The Night I Was Mistaken For A Prostitute

Posted By on 31st August 2015

Ending street harassment is now at the forefront of political agendas.

Rima Amin

 

Studying for final year exams was tough. I couldn’t focus during the days or nights. Firstly, by nature, I find it difficult to sit in one place without getting distracted, fidgeting, or getting up and doing something. Secondly, at this particular time, we were facing the prospect of being forced to move out of our flat in a few weeks. It was tense.

You could say I was more distracted than normal. At around 9pm I decided get some fresh air and my much-needed my caffeine fix.

I exit the gate and moments later a Mercedes swerves towards the pavement where I’m walking. A man, in his 40’s rolls down the window. I figure he needs directions or maybe I know him, so I move closer towards car.

“Get in the car”

He’s drunk. He doesn’t need directions. And I certainly don’t know him. So I refuse and walk away. He follows. He asks what I’m doing and I ignore. He asks if I’m working. I say “Yes, actually, I’m on my way to work ”. I’m thinking to myself I’m super clever. And this would get him to drive away. But it didn’t, it encouraged him more.

And that’s when I realised. When he meant by working, he meant sex work. There’s a girl on who spends a lot of time on this particular road waiting getting into strangers cars regularly, and leaving her clothes around – almost all the time. You can never really know if she was a prostitute but it seemed that way.

He keeps telling me to get in his car. And starts to get angry. I backtrack my not-so-smart story, tell him I’m not working and to ask him to go away.

He doesn’t so I make a mental note, his clothes, the interior of his car, the colours, the alcohol cans I saw lying in the car, the brands, his solid gold ring on his wedding finger, anything.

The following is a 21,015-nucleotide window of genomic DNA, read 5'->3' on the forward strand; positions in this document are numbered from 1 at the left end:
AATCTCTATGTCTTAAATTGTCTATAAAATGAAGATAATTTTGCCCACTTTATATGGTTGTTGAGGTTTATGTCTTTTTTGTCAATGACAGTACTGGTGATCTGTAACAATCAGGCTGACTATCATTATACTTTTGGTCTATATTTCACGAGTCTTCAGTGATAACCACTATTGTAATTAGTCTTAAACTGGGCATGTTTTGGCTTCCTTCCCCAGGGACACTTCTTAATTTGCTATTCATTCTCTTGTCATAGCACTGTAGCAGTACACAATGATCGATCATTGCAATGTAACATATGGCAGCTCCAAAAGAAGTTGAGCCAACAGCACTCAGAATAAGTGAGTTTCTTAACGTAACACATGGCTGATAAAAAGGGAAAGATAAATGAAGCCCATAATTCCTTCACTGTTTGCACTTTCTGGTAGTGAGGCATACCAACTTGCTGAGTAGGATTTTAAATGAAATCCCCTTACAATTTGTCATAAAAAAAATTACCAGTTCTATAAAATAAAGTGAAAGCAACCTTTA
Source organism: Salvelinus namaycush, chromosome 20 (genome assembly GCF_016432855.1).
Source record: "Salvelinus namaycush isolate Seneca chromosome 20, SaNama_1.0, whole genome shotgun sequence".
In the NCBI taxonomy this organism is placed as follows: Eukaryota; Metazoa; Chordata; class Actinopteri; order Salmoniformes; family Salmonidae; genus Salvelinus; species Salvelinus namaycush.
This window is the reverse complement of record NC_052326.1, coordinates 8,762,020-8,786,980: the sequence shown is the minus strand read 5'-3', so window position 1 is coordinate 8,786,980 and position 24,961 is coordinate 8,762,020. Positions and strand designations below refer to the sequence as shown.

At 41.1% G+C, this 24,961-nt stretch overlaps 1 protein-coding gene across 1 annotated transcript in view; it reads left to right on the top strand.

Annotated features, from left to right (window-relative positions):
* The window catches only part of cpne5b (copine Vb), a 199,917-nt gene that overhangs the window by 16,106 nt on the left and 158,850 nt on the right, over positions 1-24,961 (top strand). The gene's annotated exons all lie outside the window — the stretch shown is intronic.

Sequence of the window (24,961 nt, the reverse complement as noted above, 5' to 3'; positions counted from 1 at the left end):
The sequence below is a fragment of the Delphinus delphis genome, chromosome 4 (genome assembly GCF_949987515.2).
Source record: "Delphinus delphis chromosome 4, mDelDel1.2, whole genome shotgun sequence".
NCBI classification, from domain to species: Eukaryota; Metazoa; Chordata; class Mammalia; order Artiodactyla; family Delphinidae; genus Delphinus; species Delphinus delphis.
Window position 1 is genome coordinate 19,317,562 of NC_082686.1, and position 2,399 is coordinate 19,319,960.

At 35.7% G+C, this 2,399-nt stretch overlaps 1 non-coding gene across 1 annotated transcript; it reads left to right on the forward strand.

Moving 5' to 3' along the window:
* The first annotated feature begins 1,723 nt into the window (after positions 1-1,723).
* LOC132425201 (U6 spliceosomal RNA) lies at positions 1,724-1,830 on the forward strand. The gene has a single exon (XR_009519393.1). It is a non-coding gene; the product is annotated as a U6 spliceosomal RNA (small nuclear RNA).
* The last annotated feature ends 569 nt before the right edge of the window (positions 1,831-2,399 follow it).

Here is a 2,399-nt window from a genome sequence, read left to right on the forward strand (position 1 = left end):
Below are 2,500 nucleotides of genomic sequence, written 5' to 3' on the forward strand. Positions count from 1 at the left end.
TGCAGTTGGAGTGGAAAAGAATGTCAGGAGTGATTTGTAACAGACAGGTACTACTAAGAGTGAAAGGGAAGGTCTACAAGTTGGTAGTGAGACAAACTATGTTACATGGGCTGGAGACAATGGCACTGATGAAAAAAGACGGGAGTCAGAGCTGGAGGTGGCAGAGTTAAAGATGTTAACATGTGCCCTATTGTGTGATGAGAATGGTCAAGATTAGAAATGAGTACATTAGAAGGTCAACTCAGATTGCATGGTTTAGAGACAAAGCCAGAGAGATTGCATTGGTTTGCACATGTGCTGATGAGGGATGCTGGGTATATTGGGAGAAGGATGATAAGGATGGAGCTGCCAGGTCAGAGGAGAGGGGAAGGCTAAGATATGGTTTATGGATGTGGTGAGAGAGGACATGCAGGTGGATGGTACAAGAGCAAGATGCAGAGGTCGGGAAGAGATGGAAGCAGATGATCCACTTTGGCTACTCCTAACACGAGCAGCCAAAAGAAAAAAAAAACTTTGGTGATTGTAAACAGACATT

I pretend to text but I make notes, and every few moments I subtly turn around, pretend to look at something else, to catch an occasional glimpse of the letters on the number plate, a couple at a time.

I see him lean over and open the passenger car door. It’s the end of the road. I turn the corner on to Caledonian Rd. He slams the door shouting and speeds off around the corner in the other direction.

A man who witnessed this asks.

“Do you know him”

I reply.

“No, I’m going report it”

He shrugs.

“Yeah, but he’s driven away”

And soon enough he was gone too.

I enter the shop and wonder whether to report it, whilst also contemplating if I really should be getting an energy drink. I’m already excessively, reflexive and defensive. I’m annoyed those who saw didn’t seem to care. And even if they do, it’s just brushed off because it’s standard.

This experience is everyday life. It happens at any time, even when you simply head to the shop at the end of your road. Any woman who’s come across “Everyday Sexism” is likely to be able to recount hundreds of her own experiences as she flicks through the pages. I know I did.

Against my better judgement, I buy the energy drink and leave. He’s back. He starts shouting to me again. As I turn the corner he’s driving beside me again. This time a tiny bit further away. Just enough so I can casually get my phone. I ring 101. I speak calmly, as if talking to a friend hoping he doesn’t clock. He probably can’t hear through his own shouting and slurring.

“He’s driving, following me, drunk, angry and erm… I think he thinks I’m a prostitute to be honest.”

I know what exactly what I want. I want him to be accountable for his behaviour. I knew what he was doing was wrong.

I get to my flat and I’m apprehensive whether or not to go in – I don’t really want him to know where I live.